And To Think I Overheard It On Mulberry Street

March 29, 2009

It wasn’t Mulberry Street, but that thoroughfare as described by Dr. Seuss was a favorite of mine as a child. Marco’s imagination runs wild with zebras and sultans and such on an ordinary walk home from school.

Marco had Mulberry Street. I had The Iguana, a local bar with a quasi-cantina vibe to it and a reliable place to find grist for my imagination, be it the patrons or merely the setting.

The Drunken Frenchman once told me that “if you’re good with your barkeep, you’re good.” Earl was our barkeep and, with him, we couldn’t have been better.

From one night’s worth of notes…

Dave sits nearby, a sodden sort who I’ve noticed has followed my lead and now scribbles into a small notebook. Very well – it keeps him occupied and insures that he will not ask me, yet again, the meaning of the tattoo on my wrist. He’s not good with his barkeep and is nursing a watered-down drink like he intends to still be drinking it when The Rapture arrives.

Elizabeth Shue is sitting alone, sipping a Bud Light. It’s not really Elizabeth Shue but, rather, a reasonable facsimile.

Would Elizabeth Shue drink Bud Light?

There are snatches of conversation everywhere.

“I keep a place in the city, but I’m building a townhouse.”

“I think I’m a nympho.”

“Five grand and they’re all mine.”

Gina Zinnia is several seats down, perched at the corner of the bar; devouring a burrito as though she is performing origami with knives. I know her name because she has announced it in a shrill voice that has surely awakened the dead for George Romero’s next movie.

She has been babbling without pause for forty-five minutes about her opera singer father, a bad flight to Seattle, the time she was lost as a girl scout (I suspect she was abandoned), and numerous other traumas both small and smaller.

Her date sits slack-jawed and inert, certainly wishing for death or another round.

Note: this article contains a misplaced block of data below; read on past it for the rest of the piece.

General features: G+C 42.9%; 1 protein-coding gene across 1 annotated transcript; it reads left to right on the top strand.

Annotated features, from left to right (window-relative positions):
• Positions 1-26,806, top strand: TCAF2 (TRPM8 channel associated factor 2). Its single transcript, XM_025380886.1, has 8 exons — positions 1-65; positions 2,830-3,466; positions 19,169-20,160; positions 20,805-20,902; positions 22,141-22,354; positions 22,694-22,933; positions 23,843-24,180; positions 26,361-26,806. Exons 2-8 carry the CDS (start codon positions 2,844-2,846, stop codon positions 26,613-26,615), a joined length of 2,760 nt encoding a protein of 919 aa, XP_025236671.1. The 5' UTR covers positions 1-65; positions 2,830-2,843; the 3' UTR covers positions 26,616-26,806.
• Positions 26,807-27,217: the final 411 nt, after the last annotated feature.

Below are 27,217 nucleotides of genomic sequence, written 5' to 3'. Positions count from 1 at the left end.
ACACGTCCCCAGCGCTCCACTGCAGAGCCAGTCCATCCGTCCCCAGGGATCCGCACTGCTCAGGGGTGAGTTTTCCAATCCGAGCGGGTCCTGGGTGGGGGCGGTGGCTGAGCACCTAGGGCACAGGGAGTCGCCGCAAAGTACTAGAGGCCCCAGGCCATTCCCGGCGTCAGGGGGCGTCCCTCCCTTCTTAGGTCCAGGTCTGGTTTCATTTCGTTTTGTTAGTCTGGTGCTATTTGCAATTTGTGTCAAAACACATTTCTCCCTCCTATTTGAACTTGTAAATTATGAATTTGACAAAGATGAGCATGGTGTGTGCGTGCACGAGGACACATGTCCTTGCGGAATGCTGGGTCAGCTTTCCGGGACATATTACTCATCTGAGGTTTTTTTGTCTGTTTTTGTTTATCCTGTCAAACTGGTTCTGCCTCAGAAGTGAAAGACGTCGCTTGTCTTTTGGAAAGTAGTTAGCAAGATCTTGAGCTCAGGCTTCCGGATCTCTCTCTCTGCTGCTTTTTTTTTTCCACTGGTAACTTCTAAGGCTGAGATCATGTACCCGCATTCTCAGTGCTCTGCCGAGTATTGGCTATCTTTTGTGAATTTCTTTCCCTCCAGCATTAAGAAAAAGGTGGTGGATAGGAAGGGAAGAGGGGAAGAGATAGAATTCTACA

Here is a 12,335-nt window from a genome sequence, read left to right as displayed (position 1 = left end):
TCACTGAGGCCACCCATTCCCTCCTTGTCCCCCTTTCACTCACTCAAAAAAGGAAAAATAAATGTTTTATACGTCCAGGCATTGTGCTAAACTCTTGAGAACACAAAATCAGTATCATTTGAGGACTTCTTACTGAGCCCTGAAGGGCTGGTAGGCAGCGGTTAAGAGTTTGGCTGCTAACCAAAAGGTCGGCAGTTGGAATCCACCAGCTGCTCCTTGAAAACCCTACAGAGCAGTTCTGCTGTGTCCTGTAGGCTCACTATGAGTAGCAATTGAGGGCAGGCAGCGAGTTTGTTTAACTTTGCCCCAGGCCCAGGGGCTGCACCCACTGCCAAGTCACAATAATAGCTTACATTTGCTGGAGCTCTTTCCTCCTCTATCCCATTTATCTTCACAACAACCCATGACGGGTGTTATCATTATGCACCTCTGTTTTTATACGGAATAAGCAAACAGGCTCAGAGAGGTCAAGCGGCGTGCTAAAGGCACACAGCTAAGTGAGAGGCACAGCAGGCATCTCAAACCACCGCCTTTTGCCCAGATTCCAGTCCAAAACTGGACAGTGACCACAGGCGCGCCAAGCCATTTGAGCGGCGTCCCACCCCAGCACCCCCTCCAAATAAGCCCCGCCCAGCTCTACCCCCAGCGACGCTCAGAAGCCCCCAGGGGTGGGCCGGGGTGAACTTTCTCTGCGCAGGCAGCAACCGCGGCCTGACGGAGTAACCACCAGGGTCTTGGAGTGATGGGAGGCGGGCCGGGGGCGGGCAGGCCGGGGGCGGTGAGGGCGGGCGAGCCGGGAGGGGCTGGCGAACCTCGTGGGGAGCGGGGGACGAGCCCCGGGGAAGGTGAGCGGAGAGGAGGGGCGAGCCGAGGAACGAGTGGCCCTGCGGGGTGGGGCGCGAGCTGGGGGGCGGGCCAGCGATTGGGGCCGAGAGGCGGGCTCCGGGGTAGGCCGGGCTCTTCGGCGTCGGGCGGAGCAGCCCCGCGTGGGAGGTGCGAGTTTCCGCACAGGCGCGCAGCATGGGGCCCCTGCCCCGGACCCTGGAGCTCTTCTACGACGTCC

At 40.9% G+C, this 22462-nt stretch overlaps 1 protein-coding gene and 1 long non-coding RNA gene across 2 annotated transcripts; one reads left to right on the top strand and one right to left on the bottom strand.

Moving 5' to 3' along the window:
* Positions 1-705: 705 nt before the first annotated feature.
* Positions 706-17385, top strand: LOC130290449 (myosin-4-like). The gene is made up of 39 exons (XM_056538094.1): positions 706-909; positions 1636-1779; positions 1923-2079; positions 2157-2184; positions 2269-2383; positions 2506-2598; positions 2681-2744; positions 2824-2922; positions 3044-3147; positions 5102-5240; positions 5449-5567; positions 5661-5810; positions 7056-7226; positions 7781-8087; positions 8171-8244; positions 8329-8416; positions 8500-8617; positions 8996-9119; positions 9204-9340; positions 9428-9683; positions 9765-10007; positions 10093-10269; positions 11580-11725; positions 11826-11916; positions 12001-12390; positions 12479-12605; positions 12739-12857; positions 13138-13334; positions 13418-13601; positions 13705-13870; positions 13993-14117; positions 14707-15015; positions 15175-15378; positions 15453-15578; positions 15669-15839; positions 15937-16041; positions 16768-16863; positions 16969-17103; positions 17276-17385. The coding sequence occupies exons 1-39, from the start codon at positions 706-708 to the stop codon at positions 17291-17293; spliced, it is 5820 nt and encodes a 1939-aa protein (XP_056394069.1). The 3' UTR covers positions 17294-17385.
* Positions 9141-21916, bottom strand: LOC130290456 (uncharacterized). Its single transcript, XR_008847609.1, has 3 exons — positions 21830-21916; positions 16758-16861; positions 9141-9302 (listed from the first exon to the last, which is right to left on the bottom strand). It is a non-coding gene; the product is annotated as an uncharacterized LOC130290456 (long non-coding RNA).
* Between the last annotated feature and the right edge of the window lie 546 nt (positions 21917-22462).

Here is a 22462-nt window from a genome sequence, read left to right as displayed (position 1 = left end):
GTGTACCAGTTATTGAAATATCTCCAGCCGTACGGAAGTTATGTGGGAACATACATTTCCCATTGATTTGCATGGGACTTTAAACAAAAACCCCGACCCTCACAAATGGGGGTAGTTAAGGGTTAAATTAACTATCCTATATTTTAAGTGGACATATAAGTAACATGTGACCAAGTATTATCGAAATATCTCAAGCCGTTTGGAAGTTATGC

“To make a long story short,” says Gina.

I now know better. Gina Zinnia has never made a long story short. She has, however, made short stories into excruciatingly painful, long epics.

A blonde nearby, a model she claims, is lamenting the fact that she’s not in New York and nothing compares to New York and she should know because she just got back from Paris.

I want to write a blues song and call it This Imperfect World Doesn’t Suit My Perfect Ass.

A smartly dressed young fellow is reeking of cologne. He waves to someone he obviously knows across the bar.

“I’ll be right back,” he says to his companion, as she makes no effort to hold back a yawn.

“No,” she says, “take your time.”

“Are you trying to get rid of me?”

He asks the question flirtatiously, but, in perhaps the only moment of honesty that will take place, here, tonight, she replies, “Yeah.”

Yello – Oh Yeah

Roxy Music – Oh Yeah

Bob Geldof – Yeah, Definitely

Cheap Trick – Yeah Yeah

The Pogues – Yeah, Yeah, Yeah, Yeah, Yeah

Advertisements

Miles Of Aisles Of Melissa Manchester

March 24, 2009

During the nine months or so that Paloma and I’ve been buying vinyl, I’ve noticed certain things. There will always be some album which I’ve never seen and am thrilled to have found.

The next store I visit, I come across another copy of the new-found treasure (like the Korgis’ Dumb Waiters).

Then, there are the certain artists who I feel pressured to buy. There are so many of their albums in the bins of used record stores, I wonder if anyone held on to a copy (or maybe the previous owner upgraded to CD).